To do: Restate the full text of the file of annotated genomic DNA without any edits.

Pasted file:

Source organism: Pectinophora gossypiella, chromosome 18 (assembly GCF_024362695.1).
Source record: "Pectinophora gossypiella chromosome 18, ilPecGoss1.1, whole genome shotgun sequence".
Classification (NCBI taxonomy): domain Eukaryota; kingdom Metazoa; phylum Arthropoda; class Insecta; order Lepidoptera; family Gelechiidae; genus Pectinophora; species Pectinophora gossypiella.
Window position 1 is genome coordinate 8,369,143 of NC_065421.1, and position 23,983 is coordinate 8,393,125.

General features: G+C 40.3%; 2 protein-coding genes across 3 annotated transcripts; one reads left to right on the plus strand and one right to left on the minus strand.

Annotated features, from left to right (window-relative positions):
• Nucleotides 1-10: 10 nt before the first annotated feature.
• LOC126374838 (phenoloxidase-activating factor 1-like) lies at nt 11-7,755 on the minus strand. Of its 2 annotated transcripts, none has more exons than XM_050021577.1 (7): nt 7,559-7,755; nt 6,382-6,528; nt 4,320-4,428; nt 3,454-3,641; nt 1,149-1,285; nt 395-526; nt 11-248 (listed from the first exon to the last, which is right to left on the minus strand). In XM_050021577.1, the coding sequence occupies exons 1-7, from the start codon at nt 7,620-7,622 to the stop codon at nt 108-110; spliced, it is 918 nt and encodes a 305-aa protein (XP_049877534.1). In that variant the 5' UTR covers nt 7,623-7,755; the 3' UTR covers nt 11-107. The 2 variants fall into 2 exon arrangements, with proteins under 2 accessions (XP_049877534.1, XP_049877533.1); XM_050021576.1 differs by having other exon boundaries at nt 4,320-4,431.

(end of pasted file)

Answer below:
Source organism: Pectinophora gossypiella, chromosome 18 (assembly GCF_024362695.1).
Source record: "Pectinophora gossypiella chromosome 18, ilPecGoss1.1, whole genome shotgun sequence".
Classification (NCBI taxonomy): domain Eukaryota; kingdom Metazoa; phylum Arthropoda; class Insecta; order Lepidoptera; family Gelechiidae; genus Pectinophora; species Pectinophora gossypiella.
Window position 1 is genome coordinate 8,369,143 of NC_065421.1, and position 23,983 is coordinate 8,393,125.

General features: G+C 40.3%; 2 protein-coding genes across 3 annotated transcripts; one reads left to right on the plus strand and one right to left on the minus strand.

Annotated features, from left to right (window-relative positions):
• Nucleotides 1-10: 10 nt before the first annotated feature.
• LOC126374838 (phenoloxidase-activating factor 1-like) lies at nt 11-7,755 on the minus strand. Of its 2 annotated transcripts, none has more exons than XM_050021577.1 (7): nt 7,559-7,755; nt 6,382-6,528; nt 4,320-4,428; nt 3,454-3,641; nt 1,149-1,285; nt 395-526; nt 11-248 (listed from the first exon to the last, which is right to left on the minus strand). In XM_050021577.1, the coding sequence occupies exons 1-7, from the start codon at nt 7,620-7,622 to the stop codon at nt 108-110; spliced, it is 918 nt and encodes a 305-aa protein (XP_049877534.1). In that variant the 5' UTR covers nt 7,623-7,755; the 3' UTR covers nt 11-107. The 2 variants fall into 2 exon arrangements, with proteins under 2 accessions (XP_049877534.1, XP_049877533.1); XM_050021576.1 differs by having other exon boundaries at nt 4,320-4,431.